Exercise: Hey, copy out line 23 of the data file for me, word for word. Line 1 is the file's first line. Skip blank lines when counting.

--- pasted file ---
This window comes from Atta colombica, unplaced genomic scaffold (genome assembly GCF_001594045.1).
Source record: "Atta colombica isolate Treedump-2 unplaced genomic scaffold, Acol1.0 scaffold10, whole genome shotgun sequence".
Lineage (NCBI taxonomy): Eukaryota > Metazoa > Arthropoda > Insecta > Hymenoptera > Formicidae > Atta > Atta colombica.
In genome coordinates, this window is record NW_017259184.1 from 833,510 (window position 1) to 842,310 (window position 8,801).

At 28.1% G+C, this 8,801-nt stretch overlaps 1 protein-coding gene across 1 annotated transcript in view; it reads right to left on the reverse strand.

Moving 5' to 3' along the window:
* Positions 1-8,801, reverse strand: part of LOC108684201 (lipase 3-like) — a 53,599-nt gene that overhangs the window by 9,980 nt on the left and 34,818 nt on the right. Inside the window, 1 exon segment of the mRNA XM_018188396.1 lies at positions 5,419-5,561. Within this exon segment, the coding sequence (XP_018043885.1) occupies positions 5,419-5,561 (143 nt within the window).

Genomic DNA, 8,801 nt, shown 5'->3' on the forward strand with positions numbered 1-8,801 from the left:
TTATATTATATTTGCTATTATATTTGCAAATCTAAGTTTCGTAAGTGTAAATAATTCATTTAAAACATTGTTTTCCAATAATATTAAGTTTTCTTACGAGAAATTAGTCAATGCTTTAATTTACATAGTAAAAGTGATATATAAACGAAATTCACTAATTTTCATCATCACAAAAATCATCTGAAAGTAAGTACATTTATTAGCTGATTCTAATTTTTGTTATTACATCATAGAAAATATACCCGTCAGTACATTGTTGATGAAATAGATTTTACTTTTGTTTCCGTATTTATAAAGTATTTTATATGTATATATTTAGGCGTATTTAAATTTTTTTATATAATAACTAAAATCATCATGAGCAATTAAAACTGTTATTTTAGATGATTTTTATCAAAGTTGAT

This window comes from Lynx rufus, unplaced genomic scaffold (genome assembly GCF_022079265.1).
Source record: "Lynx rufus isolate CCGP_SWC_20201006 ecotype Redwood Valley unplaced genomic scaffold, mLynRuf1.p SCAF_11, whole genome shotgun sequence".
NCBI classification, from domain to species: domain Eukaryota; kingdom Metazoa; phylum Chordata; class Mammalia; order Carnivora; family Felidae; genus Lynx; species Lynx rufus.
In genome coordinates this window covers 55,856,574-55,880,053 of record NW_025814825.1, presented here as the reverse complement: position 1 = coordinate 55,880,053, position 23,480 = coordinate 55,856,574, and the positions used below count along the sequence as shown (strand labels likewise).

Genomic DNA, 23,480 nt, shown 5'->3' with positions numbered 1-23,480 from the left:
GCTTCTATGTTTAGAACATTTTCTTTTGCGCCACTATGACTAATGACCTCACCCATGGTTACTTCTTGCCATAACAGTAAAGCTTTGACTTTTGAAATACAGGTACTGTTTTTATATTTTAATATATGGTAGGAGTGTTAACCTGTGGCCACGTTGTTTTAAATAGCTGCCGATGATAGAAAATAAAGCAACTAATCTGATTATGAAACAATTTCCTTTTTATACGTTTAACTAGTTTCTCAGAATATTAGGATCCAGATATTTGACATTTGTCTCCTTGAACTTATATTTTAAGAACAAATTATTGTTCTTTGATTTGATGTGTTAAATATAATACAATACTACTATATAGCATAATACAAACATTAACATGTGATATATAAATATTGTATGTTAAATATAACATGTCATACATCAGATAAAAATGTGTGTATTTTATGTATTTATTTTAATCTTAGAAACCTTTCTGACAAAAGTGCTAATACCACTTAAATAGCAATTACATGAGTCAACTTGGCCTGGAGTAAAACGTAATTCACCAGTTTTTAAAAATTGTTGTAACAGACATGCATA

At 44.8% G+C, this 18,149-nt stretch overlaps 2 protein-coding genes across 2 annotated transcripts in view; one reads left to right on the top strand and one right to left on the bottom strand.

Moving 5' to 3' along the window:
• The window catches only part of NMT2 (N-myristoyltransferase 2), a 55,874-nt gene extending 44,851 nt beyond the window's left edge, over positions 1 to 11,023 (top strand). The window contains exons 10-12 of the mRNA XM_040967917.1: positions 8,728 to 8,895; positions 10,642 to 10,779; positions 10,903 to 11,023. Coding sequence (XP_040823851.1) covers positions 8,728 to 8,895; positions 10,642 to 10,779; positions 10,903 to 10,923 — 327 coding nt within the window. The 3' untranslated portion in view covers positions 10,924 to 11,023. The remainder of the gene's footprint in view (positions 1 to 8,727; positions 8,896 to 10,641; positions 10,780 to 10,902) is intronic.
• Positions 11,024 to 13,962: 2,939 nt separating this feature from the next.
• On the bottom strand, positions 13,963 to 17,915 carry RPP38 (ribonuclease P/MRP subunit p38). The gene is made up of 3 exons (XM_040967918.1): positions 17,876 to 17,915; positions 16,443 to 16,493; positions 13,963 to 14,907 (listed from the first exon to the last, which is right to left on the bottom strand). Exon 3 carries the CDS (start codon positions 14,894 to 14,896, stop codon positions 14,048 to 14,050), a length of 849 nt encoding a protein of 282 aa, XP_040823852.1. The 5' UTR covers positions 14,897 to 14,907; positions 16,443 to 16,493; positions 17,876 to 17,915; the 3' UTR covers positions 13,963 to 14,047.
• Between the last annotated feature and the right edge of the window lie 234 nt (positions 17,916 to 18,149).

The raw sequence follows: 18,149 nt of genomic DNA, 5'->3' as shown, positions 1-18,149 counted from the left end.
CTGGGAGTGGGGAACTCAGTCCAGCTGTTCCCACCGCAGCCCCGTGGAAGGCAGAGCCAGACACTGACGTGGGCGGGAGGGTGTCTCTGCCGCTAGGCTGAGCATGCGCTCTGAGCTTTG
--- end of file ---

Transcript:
CTGGGAGTGGGGAACTCAGTCCAGCTGTTCCCACCGCAGCCCCGTGGAAGGCAGAGCCAGACACTGACGTGGGCGGGAGGGTGTCTCTGCCGCTAGGCTGAGCATGCGCTCTGAGCTTTG